by Brooke Lieb
Brooke: During our work together on the ACAT Teacher Certification Program, I remember you repeatedly sharing with me that you found lectures and the verbal component of hands-on turns virtually un-intelligible, and stressful. I was able to appreciate that auditory learning wasn’t particularly useful to you, but in retrospect, I know I didn’t have a meaningful understanding or appreciation of how unique sensory processing is from one person to another. I was also fascinated because I know how much you read and comprehend, and that you studied much more complex subjects than I ever have and are articulate and versed in those topics.
You shared many stories of your brother, who has autism and also had a brain injury in a car accident. The way you talked about him, and your comments that you felt you had some sensory processing similarities with your brother, opened up my curiosity. I began and continue to educate myself about sensory processing, neuroscience, trauma, brain plasticity and other topics that would help me understand and respond more effectively to the different ways my students relate to themselves, the world and the Alexander Technique. I am starting to be able to perceive my own implicit biases. This awareness has helped my improve my relationships to family and friends, and to understand myself better.
It was sometime in your third year that I finally really heard your experience that my talking during turns was unproductive, disintegrating, and perhaps even dis-regulating, for you. I had the sense that you were not angry at me, perhaps frustrated, and that we had a productive working relationship in spite of my blind spot/tone deafness to the ways you kept trying to educate me about you. Anyway, the penny dropped for me one day and I decided not to use language but still to use my voice and sounds. I love your description of that turn. I remember your face lit up, you became light and free under my hands, and I think we both felt delighted.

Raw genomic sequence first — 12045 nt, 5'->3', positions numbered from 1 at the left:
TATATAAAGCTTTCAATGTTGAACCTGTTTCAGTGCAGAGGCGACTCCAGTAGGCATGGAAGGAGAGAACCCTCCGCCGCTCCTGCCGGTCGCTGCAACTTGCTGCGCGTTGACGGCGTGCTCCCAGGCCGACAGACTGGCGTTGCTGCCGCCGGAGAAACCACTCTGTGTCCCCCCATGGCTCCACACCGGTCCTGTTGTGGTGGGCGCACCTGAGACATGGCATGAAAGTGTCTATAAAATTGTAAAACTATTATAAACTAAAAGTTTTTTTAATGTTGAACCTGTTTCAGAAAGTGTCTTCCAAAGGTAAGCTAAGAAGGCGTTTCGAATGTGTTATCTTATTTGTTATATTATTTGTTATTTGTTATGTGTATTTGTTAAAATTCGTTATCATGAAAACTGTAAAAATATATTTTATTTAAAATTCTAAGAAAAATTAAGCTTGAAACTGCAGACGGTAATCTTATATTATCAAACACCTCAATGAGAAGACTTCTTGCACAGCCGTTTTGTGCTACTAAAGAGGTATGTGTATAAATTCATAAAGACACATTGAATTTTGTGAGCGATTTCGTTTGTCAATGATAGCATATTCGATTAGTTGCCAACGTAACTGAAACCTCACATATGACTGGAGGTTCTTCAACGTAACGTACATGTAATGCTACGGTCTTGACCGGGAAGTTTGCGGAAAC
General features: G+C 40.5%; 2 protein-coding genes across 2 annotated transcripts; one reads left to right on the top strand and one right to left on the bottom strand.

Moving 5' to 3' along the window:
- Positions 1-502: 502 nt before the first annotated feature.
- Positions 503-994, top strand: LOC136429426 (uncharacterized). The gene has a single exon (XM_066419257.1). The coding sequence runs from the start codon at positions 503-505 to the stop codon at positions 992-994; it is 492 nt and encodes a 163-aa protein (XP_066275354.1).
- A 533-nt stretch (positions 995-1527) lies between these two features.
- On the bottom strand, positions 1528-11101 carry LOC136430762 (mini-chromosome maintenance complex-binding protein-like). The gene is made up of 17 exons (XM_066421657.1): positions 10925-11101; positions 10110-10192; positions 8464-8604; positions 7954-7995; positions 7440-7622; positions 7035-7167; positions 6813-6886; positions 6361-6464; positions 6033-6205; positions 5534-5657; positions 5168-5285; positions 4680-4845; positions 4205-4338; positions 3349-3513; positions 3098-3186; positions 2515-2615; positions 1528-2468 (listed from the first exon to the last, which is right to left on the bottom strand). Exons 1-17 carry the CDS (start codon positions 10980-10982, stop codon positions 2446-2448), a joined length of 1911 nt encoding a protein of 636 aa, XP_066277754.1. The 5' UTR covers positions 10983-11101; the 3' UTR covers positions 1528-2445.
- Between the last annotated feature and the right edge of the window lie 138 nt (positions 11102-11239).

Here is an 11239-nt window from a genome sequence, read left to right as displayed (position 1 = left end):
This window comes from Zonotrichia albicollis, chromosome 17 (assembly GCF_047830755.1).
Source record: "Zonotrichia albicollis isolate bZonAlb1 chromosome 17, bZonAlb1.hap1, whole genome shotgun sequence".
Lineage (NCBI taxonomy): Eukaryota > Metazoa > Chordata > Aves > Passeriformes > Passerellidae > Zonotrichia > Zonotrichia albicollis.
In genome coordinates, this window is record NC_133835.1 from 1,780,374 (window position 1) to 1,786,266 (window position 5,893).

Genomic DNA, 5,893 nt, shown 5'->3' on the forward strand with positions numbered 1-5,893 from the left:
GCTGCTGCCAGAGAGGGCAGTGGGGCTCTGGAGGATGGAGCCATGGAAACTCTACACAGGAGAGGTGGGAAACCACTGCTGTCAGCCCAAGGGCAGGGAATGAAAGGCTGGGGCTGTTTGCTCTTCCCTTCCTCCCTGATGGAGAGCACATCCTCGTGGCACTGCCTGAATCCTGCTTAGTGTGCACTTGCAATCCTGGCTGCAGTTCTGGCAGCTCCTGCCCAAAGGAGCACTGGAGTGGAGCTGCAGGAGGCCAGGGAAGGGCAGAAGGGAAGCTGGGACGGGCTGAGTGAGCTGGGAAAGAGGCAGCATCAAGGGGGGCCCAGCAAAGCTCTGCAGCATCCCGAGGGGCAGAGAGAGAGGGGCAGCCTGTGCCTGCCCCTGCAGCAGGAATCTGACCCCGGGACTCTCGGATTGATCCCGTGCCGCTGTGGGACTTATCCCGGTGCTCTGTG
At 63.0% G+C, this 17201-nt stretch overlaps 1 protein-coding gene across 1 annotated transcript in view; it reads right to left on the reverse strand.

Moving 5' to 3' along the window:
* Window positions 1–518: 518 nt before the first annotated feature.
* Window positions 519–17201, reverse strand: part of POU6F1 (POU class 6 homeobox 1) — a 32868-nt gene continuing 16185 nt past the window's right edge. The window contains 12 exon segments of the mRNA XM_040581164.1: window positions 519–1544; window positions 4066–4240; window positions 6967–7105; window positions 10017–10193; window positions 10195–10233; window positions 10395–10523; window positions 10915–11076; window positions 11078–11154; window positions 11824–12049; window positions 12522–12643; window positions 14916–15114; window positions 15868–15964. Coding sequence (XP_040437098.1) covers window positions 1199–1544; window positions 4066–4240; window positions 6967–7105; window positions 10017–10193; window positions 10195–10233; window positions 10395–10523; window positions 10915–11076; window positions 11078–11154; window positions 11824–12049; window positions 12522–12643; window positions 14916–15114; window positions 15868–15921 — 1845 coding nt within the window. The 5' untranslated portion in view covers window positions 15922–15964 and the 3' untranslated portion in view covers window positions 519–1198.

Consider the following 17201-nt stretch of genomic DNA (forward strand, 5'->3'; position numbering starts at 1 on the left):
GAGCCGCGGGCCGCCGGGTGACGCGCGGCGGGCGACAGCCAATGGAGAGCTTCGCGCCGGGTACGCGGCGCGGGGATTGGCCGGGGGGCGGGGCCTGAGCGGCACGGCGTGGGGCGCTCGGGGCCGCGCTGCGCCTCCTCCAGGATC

Well after the fact, you commented on how effective that turn was for you. Your feedback encouraged my curiosity with all my students and inspired me to explore innovations in how I teach, and how I do relationship in all areas of my life.
As I read your description just now, I imagine we found a way to bypass the crazy making loop of semantics and had good communication.
Aviv: I loved that turn. I felt like we finally understood each other! I could hear all the dynamics you were using in your voice and touch and thinking without having to piece together a "solution" to the problem of good use. I remember your voice being very expressive, and the sounds being like an infant learning how to use its voice: joyful, curious, exploratory. Those feelings were then inside of me and I felt myself move up. For me, I suppose, it always feels like the discovery of direction is what I need. You taking that leap of faith (into wordlessness) probably helped me do the same, and to trust that my body would find the right expression. By going through that with me, you really did help me rediscover my relationship with words.
I am so glad that you are continuing to explore along these lines. I hope I am too. I work with an autistic woman at the moment who has motor and sensory differences that make certain things difficult. To initiate a movement with ease can be very hard. But how I use my my speech when I am with her has an enormous effect on her experience. The question I ask myself is how do I provide the organization she needs to thrive (it is a very Alexander question). When we accompany others through the world (as an Alexander teacher, friend, support person) we go into a deep study of the other person. It is so hard to unlearn one's own styles of thinking and communication. It's even harder to be convinced that I can't convert everyone to my own style. Similarity of thought does make things more manageable, but its also deadening. But I do feel that we don't need to think of all of our different styles as just being differences. There is something we all hold in common that words like curiosity, inspiration, joy and trust do a much better job at capturing. The trick is finding a route into them.
The crucial moment for me in Alexander's "Evolution of a Technique" is the moment he says that he had a choice: to do something, to not do that something, or to do something else entirely different. To me that's our freedom in learning and teaching. When we swerve we find out something new.